He said Israel has already eliminated 400 Hezbollah terrorists in the past few months, as well as significant terrorist infrastructure and Hezbollah leaders.

The senior Biden administration official said that Hezbollah is, at least publicly, saying it won’t agree to a deal until the fighting in Gaza stops, but that the administration is pushing ahead with negotiations regardless.

“They’re basically delegating everything to [Oct. 7 mastermind Yahya] Sinwar in his tunnel. We frankly completely reject this logic, totally,” the official said. “It’s just completely unacceptable.”

Gallant highlighted what he said were Israeli successes in Gaza, including that “Hamas as a military formation has been mostly dismantled,” leaving Israel mostly “fighting pockets of resistance.” 

He said Israel has destroyed hundreds of kilometers of tunnels as deep as 50 meters underground, as well as tunnel junctions, and is seeking to block supply lines to Hamas.

Addressing humanitarian aid in Gaza, Gallant said that Israel has solved the issue of access into Gaza by opening additional entry points following his last U.S. visit, but said that the issues of distribution and convoy security in Gaza are more challenging. He said he’s personally met with senior U.N. officials about these problems.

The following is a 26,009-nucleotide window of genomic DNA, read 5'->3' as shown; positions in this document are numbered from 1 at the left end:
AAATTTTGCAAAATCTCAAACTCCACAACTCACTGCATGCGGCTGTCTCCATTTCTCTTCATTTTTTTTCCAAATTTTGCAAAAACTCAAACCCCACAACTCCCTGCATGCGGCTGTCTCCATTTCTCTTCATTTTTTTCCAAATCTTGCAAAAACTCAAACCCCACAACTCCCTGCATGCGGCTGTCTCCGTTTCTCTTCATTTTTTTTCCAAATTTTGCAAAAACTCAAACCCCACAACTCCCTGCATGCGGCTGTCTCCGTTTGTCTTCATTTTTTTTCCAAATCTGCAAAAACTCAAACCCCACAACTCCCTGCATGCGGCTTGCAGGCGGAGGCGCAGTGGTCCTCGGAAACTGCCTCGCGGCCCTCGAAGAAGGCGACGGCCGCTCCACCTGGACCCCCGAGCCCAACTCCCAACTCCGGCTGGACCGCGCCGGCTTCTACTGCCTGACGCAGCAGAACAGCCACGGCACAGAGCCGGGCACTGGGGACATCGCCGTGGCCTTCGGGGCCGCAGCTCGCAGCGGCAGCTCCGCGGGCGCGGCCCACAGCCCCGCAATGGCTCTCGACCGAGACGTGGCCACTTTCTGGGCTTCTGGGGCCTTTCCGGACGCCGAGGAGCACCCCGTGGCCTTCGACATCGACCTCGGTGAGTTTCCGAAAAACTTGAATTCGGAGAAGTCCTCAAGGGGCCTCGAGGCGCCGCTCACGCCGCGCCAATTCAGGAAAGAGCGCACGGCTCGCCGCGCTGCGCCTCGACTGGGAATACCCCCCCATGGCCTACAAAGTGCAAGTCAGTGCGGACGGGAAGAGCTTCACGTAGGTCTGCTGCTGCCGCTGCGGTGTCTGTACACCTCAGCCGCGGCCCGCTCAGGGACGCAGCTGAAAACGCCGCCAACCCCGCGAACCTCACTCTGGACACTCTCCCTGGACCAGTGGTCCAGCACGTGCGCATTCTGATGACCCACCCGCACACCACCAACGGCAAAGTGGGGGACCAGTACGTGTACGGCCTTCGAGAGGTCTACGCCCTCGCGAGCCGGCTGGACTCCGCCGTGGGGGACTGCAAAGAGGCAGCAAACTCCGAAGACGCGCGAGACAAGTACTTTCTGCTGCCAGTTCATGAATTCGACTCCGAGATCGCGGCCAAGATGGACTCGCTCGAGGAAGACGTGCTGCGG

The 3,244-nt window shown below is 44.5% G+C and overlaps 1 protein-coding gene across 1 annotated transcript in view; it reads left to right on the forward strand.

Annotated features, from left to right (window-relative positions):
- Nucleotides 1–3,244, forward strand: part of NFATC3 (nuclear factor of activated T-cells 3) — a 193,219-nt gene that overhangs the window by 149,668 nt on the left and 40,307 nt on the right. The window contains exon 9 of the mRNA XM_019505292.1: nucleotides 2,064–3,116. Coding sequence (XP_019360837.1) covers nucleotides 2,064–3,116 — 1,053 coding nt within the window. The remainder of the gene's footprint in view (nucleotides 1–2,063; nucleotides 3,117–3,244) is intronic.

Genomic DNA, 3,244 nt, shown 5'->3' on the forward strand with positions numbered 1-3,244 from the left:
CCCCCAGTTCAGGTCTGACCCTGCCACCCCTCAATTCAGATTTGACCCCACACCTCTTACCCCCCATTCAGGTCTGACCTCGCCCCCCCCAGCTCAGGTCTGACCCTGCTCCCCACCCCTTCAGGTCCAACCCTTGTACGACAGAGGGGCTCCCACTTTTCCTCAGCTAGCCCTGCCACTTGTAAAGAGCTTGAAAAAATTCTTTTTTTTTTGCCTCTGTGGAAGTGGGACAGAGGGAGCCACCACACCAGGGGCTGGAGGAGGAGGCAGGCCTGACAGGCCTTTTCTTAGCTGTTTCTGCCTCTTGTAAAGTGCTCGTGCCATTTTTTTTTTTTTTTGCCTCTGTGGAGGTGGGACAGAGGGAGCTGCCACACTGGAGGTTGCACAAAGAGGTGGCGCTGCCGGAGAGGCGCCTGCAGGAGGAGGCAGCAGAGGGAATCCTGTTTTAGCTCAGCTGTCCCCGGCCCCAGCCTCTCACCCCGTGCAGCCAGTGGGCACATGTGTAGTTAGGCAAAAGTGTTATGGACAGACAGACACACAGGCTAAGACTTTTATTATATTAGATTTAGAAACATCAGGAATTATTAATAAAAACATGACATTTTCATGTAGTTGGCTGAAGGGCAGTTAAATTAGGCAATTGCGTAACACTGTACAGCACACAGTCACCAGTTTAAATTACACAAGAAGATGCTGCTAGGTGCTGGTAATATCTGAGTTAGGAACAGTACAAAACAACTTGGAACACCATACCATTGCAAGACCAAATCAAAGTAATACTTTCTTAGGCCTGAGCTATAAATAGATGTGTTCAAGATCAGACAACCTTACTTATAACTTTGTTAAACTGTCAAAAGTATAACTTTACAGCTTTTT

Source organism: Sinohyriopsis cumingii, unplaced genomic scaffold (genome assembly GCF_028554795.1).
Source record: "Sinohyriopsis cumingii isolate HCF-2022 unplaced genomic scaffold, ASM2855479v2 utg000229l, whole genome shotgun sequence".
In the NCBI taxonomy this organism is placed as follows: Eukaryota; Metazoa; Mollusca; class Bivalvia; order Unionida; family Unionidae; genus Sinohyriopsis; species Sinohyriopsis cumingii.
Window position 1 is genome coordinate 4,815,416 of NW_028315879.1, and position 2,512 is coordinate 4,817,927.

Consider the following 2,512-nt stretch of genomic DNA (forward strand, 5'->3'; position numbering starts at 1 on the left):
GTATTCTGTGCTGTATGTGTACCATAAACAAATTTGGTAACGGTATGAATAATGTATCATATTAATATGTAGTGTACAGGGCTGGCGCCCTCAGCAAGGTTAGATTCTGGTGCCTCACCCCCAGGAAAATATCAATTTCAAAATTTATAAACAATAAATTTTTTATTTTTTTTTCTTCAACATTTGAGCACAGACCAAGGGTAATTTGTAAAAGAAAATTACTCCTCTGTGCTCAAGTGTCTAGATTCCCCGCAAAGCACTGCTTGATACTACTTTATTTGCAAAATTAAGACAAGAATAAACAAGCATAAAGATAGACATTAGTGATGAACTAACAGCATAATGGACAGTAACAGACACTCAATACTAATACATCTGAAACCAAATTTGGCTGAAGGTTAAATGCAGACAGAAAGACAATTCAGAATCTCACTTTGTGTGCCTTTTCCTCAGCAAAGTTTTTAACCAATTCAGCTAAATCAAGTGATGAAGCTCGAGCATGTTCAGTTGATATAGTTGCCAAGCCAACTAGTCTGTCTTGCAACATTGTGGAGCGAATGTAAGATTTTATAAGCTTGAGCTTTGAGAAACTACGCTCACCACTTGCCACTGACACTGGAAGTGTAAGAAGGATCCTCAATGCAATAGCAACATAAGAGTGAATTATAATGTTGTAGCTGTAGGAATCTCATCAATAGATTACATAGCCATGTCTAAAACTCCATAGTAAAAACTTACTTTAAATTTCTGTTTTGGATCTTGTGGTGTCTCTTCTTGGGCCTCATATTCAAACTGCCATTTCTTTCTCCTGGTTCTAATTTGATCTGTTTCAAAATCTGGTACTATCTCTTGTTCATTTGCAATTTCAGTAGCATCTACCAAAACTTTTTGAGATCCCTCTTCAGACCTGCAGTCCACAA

The American official agreed that there are significant amounts of aid getting into Gaza, but internal distribution by the United Nations remains an issue; he said both Israel and the U.N. have roles to play in fixing that.

Gallant further highlighted the need for prompt action to stop Iran from obtaining a nuclear weapon, emphasizing “now is the time” and “time is running out.”

More broadly, at a time of increasing tension, Gallant highlighted the importance of the U.S.-Israel relationship, which he called the most important element of Israel’s security after the IDF.

While in Washington, Gallant met with a range of senior administration officials, as well as House leaders and lawmakers.

Rep. Brad Schneider (D-IL) said that the two spoke about a range of issues including “ensuring Israel has the support and resources necessary to confront the threats from Hezbollah in Lebanon, and from other Iranian-backed terrorist groups such as Houthis in Yemen and militia in Syria.”

“I appreciated Minister Gallant’s long-term perspective and his commitment to ensuring a pathway to a more secure and peaceful future for both Israelis and Palestinians,” Schneider said. 

A spokesperson for House Majority Leader Steve Scalise (R-LA), who led a meeting with GOP committee chairs, told Jewish Insider, “Scalise shared his unwavering support for Israel in its existential fight against terror, his concern about the growing threat to Israel’s security along its northern border and his strong support for continuing to rapidly supply Israel with all the tools it needs to rescue the hostages in Gaza, defeat Hamas, and deter other threats including Hezbollah and Iran.”

Rep. Greg Landsman (D-OH) told JI that “the discussion was very helpful, and it’s clear that his trip has been productive. Minister Gallant is focused on dismantling the military capabilities of Hamas, which the IDF is very close to having achieved. He is also determined to get the hostages home, aid into Gaza and ensure that Hezbollah and Iran in the north stand down and move back. The United States shares these goals, as do most global leaders.”